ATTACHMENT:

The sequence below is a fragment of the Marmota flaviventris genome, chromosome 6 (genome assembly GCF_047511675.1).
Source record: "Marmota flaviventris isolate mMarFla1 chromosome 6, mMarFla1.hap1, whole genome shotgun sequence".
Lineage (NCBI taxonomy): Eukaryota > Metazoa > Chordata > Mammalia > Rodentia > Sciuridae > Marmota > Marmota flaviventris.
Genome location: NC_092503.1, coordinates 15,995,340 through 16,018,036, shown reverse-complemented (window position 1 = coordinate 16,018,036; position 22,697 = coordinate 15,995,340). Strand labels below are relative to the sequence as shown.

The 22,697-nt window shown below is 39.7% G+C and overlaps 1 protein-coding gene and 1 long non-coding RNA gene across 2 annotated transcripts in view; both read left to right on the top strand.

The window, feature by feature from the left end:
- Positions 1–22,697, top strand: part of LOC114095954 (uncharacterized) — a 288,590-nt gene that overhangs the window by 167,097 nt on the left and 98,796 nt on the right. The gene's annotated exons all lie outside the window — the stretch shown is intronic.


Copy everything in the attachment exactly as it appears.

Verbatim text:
The sequence below is a fragment of the Marmota flaviventris genome, chromosome 6 (genome assembly GCF_047511675.1).
Source record: "Marmota flaviventris isolate mMarFla1 chromosome 6, mMarFla1.hap1, whole genome shotgun sequence".
Lineage (NCBI taxonomy): Eukaryota > Metazoa > Chordata > Mammalia > Rodentia > Sciuridae > Marmota > Marmota flaviventris.
Genome location: NC_092503.1, coordinates 15,995,340 through 16,018,036, shown reverse-complemented (window position 1 = coordinate 16,018,036; position 22,697 = coordinate 15,995,340). Strand labels below are relative to the sequence as shown.

The 22,697-nt window shown below is 39.7% G+C and overlaps 1 protein-coding gene and 1 long non-coding RNA gene across 2 annotated transcripts in view; both read left to right on the top strand.

The window, feature by feature from the left end:
- Positions 1–22,697, top strand: part of LOC114095954 (uncharacterized) — a 288,590-nt gene that overhangs the window by 167,097 nt on the left and 98,796 nt on the right. The gene's annotated exons all lie outside the window — the stretch shown is intronic.